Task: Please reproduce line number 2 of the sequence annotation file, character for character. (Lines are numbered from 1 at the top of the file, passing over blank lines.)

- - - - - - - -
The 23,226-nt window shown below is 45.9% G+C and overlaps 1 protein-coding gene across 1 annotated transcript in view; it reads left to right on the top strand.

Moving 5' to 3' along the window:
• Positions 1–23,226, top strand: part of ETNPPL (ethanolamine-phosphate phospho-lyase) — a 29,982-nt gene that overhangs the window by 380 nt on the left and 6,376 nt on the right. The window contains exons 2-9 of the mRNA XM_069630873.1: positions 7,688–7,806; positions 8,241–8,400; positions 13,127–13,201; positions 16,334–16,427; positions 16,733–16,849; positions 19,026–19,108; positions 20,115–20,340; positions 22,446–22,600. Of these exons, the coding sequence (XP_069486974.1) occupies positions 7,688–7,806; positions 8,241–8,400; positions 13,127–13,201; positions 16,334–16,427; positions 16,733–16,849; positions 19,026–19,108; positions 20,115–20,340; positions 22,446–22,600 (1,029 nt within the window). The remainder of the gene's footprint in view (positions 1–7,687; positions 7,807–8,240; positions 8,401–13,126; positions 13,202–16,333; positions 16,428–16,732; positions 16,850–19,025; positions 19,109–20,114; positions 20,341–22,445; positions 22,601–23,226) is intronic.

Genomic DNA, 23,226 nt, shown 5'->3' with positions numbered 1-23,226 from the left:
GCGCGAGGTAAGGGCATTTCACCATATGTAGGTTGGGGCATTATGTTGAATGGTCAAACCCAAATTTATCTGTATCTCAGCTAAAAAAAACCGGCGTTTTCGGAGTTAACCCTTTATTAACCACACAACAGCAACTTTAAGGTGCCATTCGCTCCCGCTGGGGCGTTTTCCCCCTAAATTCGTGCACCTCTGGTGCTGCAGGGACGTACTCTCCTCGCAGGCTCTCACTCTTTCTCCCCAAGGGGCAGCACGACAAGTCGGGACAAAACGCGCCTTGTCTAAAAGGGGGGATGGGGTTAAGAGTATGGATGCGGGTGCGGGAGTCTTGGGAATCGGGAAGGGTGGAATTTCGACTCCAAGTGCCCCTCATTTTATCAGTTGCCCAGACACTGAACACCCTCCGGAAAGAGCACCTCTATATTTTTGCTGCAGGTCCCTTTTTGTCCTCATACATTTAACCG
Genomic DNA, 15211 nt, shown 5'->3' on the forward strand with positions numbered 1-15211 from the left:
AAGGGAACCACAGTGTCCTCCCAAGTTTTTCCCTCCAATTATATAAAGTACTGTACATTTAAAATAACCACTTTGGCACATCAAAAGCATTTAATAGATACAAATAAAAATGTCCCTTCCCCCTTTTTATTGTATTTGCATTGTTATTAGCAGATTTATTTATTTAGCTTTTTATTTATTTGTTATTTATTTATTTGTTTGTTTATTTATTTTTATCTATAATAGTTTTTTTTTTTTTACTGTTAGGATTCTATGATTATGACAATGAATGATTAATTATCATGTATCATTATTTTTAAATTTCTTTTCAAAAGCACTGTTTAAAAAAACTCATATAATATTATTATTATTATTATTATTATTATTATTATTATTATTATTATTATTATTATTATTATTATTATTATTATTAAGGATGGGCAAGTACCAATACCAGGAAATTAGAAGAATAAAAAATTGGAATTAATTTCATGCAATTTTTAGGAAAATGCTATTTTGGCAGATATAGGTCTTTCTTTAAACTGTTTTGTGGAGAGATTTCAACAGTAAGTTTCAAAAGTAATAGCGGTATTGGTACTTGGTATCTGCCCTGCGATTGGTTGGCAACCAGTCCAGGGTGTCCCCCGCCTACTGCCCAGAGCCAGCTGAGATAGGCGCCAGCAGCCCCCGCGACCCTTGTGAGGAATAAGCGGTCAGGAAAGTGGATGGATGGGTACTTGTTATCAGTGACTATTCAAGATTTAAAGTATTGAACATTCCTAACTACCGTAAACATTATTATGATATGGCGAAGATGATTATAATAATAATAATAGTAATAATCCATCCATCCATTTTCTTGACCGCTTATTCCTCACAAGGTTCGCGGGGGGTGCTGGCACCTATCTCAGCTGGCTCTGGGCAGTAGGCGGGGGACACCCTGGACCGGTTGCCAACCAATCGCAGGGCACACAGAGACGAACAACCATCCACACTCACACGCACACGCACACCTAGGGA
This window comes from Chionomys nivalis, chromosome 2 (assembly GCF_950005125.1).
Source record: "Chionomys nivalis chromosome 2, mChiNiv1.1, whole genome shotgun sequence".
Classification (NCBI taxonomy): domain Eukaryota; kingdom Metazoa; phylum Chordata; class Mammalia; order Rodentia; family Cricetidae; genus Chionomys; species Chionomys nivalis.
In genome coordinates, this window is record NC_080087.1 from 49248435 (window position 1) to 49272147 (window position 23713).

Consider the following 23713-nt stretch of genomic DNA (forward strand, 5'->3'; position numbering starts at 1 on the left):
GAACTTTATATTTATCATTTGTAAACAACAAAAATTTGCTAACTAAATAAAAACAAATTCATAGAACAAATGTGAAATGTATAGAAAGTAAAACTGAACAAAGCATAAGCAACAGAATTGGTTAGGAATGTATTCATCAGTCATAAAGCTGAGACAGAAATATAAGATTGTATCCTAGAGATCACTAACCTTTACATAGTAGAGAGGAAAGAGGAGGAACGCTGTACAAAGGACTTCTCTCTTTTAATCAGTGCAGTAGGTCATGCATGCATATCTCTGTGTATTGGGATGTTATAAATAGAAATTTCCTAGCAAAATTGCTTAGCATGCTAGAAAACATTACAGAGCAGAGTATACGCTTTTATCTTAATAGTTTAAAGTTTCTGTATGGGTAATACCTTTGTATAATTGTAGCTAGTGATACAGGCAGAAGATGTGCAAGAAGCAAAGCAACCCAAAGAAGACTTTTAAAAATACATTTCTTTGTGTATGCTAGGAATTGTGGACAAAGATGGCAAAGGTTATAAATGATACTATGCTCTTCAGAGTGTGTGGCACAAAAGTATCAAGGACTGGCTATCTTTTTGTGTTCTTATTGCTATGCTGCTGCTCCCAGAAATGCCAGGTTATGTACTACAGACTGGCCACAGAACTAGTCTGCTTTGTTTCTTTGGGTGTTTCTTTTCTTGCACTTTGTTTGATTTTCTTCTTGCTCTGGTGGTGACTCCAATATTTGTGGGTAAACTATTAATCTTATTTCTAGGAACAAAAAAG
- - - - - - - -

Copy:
Moving 5' to 3' along the window: